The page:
If you don’t necessarily have a technical background and you’re thinking about bringing in a developer, how do you assess them? How do you even know if they have the very particular set of skills your site or application needs?
On this Founder Friday, Mattan and Chris tackle how to win devs, and make an exciting announcement for all you geeks on the comic book side of the spectrum.
Programming is its own language. Or rather, it’s a language with lots and lots and lots of different languages that different developers speak. But as a non-speaker, there are several ways you can break through all the C++ and CSS to get an honest, accurate picture of a potential developer.
1: Master The Phrasebook
The hard truth is if you’re hiring someone to code for you, you should learn at least a little bit of code. That takes time, and some effort, but it’s worth it for a couple of reasons.
The first is that you need to know what you’re talking about, at least at the surface level, because that’s going to inspire confidence and trust in your developer that they’re working for someone who knows what they’re doing; that they’re working for someone who values their contribution.
But beyond that, you need to, at least on the surface level, know what they’re talking about, and the basics of the argument they’re making for themselves. There are many places all over the internet you can get access to an hour of code, just to start you off.
But rather than leaning only a little bit of HTML, or a little bit of Java, the best play is for you to develop (ha) a holistic sense of what code is and how it’s useful to your business/startup/site. More about that at the bottom.
2: Check The Portfolio
It’s not your job to know everything, however. The best lens into a developer’s skills and experience is through a portfolio of their work.
Whether it’s just screenshots or whether they’re able to bring in an application they worked on, actually being able to see examples of their work can give you a sense of what they’re capable of.
But you can’t just look at webpage. You need to be strategic in how you’re ask a potential developer to describe their experience, and drill down on their portfolios. Find out what their personal contributions were. Push for the reasoning behind why they make that choice and not a different one. Get them to describe how they worked on their projects, whether it was remote and freelance or leading a team.
Look not only for their expertise, but how engaged they are in telling those stories. It’s worth taking at least 5 minutes on each example to really get a candidate talking. People will reveal themselves once they’re put in the position of having to relate their experience.
You want someone who’s thoughtful and excited about what they do, not disengaged, condescending to a non-programmer, or talking over your head.
3: Ask For Recommendations — From the Candidate
The other way to get a thorough, but thoroughly non-technical, sense of a good developer is to ask for recommendations. Before you make a call or shoot off an email, ask the candidate what they think their references are going to say.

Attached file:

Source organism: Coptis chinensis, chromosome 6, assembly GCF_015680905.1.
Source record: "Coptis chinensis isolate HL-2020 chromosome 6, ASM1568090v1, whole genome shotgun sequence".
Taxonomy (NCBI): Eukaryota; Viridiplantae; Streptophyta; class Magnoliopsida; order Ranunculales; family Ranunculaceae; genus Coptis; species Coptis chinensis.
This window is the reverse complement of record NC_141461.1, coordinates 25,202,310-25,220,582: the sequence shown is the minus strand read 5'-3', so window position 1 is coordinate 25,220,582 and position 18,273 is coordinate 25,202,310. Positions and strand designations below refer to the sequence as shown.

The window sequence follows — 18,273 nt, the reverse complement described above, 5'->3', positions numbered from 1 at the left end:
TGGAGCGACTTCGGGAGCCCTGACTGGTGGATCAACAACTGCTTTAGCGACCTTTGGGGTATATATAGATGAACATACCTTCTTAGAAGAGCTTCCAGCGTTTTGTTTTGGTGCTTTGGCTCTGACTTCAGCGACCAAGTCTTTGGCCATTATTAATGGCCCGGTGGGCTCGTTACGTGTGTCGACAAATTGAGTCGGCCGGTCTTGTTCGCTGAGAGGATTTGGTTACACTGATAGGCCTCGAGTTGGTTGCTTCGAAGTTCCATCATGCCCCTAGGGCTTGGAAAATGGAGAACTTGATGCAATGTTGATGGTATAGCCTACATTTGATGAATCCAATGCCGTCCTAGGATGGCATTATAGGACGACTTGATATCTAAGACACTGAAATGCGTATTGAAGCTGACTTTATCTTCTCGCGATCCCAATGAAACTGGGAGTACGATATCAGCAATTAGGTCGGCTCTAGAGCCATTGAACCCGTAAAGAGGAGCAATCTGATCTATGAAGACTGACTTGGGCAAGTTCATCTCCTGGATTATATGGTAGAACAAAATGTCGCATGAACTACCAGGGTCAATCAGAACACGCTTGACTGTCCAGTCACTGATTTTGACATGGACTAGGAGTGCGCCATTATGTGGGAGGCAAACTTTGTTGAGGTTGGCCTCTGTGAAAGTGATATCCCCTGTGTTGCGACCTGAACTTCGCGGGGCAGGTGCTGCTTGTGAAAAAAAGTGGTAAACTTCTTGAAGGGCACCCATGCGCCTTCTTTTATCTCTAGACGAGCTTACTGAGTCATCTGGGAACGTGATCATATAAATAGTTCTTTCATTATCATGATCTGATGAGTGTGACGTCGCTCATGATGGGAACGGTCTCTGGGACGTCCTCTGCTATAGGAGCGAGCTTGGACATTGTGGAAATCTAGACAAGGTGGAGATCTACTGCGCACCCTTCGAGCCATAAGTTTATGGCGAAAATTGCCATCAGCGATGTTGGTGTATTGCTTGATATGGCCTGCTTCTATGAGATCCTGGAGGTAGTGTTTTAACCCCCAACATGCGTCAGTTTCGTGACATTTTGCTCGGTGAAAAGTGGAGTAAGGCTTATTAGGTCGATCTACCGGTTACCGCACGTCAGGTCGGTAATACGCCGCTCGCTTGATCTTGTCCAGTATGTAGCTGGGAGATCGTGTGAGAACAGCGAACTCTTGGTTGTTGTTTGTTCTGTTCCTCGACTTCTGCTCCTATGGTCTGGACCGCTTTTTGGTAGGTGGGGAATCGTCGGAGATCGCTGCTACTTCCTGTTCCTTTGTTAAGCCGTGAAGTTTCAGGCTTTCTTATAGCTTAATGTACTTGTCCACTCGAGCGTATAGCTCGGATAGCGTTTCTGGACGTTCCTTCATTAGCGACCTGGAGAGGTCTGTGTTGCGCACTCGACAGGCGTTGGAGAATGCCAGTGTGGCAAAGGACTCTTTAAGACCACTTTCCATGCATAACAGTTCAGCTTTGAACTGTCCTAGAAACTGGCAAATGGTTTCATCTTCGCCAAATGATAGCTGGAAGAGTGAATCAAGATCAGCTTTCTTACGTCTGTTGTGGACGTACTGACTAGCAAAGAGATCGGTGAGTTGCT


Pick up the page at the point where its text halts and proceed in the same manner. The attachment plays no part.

Before you actually call and contact the references, ask the candidate what they think their references will say. This will tell you a lot.
Again, pay attention to the language they use — whether they’re hesistant or dismissive or really eager to talk about their old team.
Don’t worry about the imagined imposition of reaching out to someone who’s worked with a candidate. It isn’t one.
Talking to someone on that person’s team can give you a whole other window into not only what that person’s skills are, but how effective they are in accomplishing projects and collaborating.
Whatever you need a developer for, you’re going to need them to keep you in the loop. So, just keep the “no jerks” rule in mind. No jerks. Don’t do it. You want someone on your team to be on your team.
And lastly… Should you require a developer test or not? Some specific questions to ask if you do:
There are a few additional ways to judge a developer.
A trial period, or beginning a working relationship with someone on a project basis, is almost never a bad idea. It gives you a chance to test their ability to contribute effectively to your team — and see the progress they make with their code — without the full commitment of a salary and benefits.
Ask them what their experience with and how open they are to regular check-ins. Again, good developers won’t just be able to code. They’ll also be open to feedback and willing to present their ideas to non-technical teammates.
Some specific questions that can help you gauge a developer: ask them what their favorite stack is, what language do they like to code in and why? Do they do any testing, and if so, what kind of system? Do they use version control, like Git? Just because someone’s been coding for a while, that doesn’t mean they’re good.
Look for someone who’s open to trying new things, and who seems like they can adapt to the constantly changing methods and technology.
It’s really that willingness to communicate, and the ability to explain themselves and be held accountable, which separates good developers from just developers.
Even if you only need some one-off help, you’re bringing someone into your team’s locker room. It’s not enough that they can code. They also have to communicate.